Moving into 2019, there is a lot to be confident about in Wyoming

It seems like those of us in the media love to focus on the negative. But here in 2019, we have way more positives to consider than negatives.

My first positive is the state Legislature and new Gov. Mark Gordon. I really liked the positive energy that has been coming out of Cheyenne during these first weeks.

My second positive is our Congressional delegation in Washington, D.C. With Senators like Mike Enzi and John Barrasso and a U. S. Representative like Liz Cheney, we have a tremendous amount of clout.

As I write this, the government is still shut down, which has hurt a great many workers here in Wyoming. Hopefully our delegation can use some of their clout to solve this mess.

The past decade has seen a huge shift in national government as the country seems to be split 50/50 between red states and blue states.

People living on the coasts and in liberal places like Denver have become very progressive/liberal, and their ideas for moving the country forward sure have a socialistic feel to them. Many folks of my generation are appalled by this shift but our grandchildren seem to think it is okay.

On the other side are folks in our red states, who tend to favor more self-reliance, a bigger military and conservative approaches to education and taxes. But from Wyoming’s perspective, having folks like Enzi, Barrasso, and Cheney in place gives us influence way out of proportion to our population.

And when you talk about population, the blue state folks go crazy over the Electoral College. They point to two elections this century where their Democrat candidates, Al Gore and Hillary Clinton, scored more votes in the general election but still lost because of the Electoral College.

I love to remind anyone who will listen that when you look into the dynamics of the Electoral College, you find that Wyoming voters are the most powerful in the country. The average Cowboy State voter is four times more powerful than a similar voter in California. When it comes to electoral votes, each vote cast by Wyoming represents about 190,000 people. In California, it takes about 700,000 to create an electoral vote. These are the votes that actually elect a president in national elections.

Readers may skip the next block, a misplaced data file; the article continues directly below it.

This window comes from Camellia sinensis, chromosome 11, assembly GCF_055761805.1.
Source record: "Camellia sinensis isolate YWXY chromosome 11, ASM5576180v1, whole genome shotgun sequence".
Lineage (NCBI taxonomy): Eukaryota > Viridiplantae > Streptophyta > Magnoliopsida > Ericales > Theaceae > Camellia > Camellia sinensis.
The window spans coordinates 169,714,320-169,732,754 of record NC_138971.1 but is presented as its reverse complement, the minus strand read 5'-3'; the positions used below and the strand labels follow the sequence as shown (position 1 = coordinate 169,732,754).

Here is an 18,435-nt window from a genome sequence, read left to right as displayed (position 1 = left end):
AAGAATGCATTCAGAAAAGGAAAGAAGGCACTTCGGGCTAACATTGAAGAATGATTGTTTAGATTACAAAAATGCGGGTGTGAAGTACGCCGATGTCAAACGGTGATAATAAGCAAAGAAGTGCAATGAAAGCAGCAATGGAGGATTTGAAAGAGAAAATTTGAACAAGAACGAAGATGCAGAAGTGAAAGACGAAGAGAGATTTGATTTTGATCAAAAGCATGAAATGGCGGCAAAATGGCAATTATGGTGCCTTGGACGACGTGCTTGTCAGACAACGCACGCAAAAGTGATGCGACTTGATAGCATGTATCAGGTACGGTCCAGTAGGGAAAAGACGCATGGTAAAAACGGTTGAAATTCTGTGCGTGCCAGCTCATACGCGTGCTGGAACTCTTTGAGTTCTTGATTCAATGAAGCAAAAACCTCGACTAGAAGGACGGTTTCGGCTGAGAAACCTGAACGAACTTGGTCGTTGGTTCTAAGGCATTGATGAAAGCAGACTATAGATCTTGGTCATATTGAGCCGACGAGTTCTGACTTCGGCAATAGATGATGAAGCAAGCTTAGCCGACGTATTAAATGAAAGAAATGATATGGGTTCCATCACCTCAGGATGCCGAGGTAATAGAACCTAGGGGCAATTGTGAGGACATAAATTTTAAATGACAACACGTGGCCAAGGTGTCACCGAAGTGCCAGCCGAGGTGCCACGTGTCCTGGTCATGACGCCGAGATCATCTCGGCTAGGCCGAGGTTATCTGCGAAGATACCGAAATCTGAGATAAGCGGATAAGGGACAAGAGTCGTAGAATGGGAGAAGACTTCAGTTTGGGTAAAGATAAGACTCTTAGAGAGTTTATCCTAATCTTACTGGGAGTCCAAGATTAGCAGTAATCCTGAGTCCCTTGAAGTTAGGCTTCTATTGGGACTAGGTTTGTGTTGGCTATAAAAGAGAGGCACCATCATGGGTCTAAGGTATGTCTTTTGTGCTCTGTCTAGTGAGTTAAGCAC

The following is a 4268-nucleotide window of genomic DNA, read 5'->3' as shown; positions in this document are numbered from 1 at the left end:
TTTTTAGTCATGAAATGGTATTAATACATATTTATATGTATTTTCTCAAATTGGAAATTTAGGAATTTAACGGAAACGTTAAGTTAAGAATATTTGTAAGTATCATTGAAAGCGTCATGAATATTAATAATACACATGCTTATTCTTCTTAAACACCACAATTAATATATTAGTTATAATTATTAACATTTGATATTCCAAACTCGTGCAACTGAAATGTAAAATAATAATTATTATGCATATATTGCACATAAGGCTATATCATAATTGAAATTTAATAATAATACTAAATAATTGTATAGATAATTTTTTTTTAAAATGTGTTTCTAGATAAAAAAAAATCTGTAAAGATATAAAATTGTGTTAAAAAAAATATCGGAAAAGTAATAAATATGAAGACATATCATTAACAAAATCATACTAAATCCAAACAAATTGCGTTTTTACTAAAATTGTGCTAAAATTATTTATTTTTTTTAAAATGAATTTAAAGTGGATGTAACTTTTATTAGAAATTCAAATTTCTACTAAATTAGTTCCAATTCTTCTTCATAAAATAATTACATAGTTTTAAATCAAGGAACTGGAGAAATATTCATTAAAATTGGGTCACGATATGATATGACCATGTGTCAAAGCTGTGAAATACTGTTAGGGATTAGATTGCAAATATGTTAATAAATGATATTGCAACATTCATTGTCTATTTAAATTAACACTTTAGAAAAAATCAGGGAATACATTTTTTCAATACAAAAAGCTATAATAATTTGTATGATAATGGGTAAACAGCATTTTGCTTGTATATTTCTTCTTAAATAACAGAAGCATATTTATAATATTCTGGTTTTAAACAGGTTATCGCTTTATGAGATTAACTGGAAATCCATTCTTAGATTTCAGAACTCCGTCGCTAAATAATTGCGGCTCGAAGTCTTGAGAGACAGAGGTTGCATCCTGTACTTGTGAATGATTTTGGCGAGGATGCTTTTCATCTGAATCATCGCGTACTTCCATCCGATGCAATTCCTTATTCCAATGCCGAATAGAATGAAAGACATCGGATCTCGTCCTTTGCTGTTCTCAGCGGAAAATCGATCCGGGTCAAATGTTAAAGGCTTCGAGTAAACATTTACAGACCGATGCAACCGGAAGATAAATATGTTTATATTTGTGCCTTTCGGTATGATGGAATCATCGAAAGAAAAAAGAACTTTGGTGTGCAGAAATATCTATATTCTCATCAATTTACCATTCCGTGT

I always love the New York Times map produced a few years ago showing the states when it comes to Electoral College influence. The map shows Wyoming as by far the biggest state with California the smallest.

Meanwhile, back in Cheyenne, reality hits home as the legislature is grinding through the early days of its general session.

Hundreds of bills will be considered. As I write this, some of the more interesting ones concern taxes. For example:

• There is an attempt to raise property taxes to balance our budget when it comes to funding education. This seems to have grudging support all around. But even after years of drastic cuts there are many folks who believe education can be cut even more.

• Sen. Cale Case (R-Lander) is convinced Wyoming needs to tax wind energy. He has lots of good reasons. Among them is that the wind energy is almost exclusively being shipped out of state, where the ultimate consumers can afford to pay for it.

• Our sales tax system is being re-visited by the legislators as they ponder putting sales taxes back on food or adding sales taxes to services. Both are controversial. 

Legislative leaders Steve Harshman (R-Casper) in the House and Drew Perkins (R-Casper) in the Senate are contending the two houses will work closer together than in recent years. New governor Gordon also is predicting harmony as the various legislative processes move along. 

Two issues that I would like to deal with include more transparency in Wyoming state government and promoting more attention to civics classes in Wyoming schools.

We can’t talk about state government with saying a fond farewell to outgoing Gov. Matt Mead and his wife Carol. What a class act!  Thanks again for what you folks have done for Wyoming over the past eight years.

And finally, on the world stage we are seeing literally unprecedented good times.

There are some small deadly wars going on but no major clashes for the first time in a thousand years.

And at last check, there are 116 countries in the world that consider themselves democracies with the citizens electing their leaders.

Now that is something to toast here in the early weeks of 2019.  Happy New Year!

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